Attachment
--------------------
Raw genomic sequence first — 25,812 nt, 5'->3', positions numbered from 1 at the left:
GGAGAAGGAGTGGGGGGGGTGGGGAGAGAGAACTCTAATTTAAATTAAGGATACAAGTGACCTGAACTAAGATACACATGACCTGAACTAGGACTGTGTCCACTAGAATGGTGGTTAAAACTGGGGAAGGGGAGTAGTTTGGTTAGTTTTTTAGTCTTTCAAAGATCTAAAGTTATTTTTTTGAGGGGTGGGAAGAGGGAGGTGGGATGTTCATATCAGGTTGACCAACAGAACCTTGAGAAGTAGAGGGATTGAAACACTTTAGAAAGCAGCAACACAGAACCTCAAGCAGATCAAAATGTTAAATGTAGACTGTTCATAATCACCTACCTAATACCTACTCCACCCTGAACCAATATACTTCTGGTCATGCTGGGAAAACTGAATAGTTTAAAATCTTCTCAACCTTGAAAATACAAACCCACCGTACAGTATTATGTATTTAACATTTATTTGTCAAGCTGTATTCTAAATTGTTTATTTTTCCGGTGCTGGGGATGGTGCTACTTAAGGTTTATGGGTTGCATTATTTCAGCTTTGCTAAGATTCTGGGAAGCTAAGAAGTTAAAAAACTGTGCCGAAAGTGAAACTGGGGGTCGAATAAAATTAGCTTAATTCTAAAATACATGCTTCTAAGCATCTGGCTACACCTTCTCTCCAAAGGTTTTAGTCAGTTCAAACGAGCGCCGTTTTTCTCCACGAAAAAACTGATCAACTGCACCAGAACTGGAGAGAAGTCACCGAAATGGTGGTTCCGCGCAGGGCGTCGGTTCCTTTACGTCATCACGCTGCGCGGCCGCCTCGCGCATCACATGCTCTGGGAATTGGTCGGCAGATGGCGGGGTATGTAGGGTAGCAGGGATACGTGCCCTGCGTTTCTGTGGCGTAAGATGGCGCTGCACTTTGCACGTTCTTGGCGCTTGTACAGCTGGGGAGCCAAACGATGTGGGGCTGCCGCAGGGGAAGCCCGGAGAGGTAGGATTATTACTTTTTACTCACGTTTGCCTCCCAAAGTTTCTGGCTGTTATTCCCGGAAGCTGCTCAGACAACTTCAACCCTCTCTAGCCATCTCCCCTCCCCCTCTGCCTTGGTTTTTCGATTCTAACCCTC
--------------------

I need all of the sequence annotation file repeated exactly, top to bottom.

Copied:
Raw genomic sequence first — 25,812 nt, 5'->3', positions numbered from 1 at the left:
GGAGAAGGAGTGGGGGGGGTGGGGAGAGAGAACTCTAATTTAAATTAAGGATACAAGTGACCTGAACTAAGATACACATGACCTGAACTAGGACTGTGTCCACTAGAATGGTGGTTAAAACTGGGGAAGGGGAGTAGTTTGGTTAGTTTTTTAGTCTTTCAAAGATCTAAAGTTATTTTTTTGAGGGGTGGGAAGAGGGAGGTGGGATGTTCATATCAGGTTGACCAACAGAACCTTGAGAAGTAGAGGGATTGAAACACTTTAGAAAGCAGCAACACAGAACCTCAAGCAGATCAAAATGTTAAATGTAGACTGTTCATAATCACCTACCTAATACCTACTCCACCCTGAACCAATATACTTCTGGTCATGCTGGGAAAACTGAATAGTTTAAAATCTTCTCAACCTTGAAAATACAAACCCACCGTACAGTATTATGTATTTAACATTTATTTGTCAAGCTGTATTCTAAATTGTTTATTTTTCCGGTGCTGGGGATGGTGCTACTTAAGGTTTATGGGTTGCATTATTTCAGCTTTGCTAAGATTCTGGGAAGCTAAGAAGTTAAAAAACTGTGCCGAAAGTGAAACTGGGGGTCGAATAAAATTAGCTTAATTCTAAAATACATGCTTCTAAGCATCTGGCTACACCTTCTCTCCAAAGGTTTTAGTCAGTTCAAACGAGCGCCGTTTTTCTCCACGAAAAAACTGATCAACTGCACCAGAACTGGAGAGAAGTCACCGAAATGGTGGTTCCGCGCAGGGCGTCGGTTCCTTTACGTCATCACGCTGCGCGGCCGCCTCGCGCATCACATGCTCTGGGAATTGGTCGGCAGATGGCGGGGTATGTAGGGTAGCAGGGATACGTGCCCTGCGTTTCTGTGGCGTAAGATGGCGCTGCACTTTGCACGTTCTTGGCGCTTGTACAGCTGGGGAGCCAAACGATGTGGGGCTGCCGCAGGGGAAGCCCGGAGAGGTAGGATTATTACTTTTTACTCACGTTTGCCTCCCAAAGTTTCTGGCTGTTATTCCCGGAAGCTGCTCAGACAACTTCAACCCTCTCTAGCCATCTCCCCTCCCCCTCTGCCTTGGTTTTTCGATTCTAACCCTC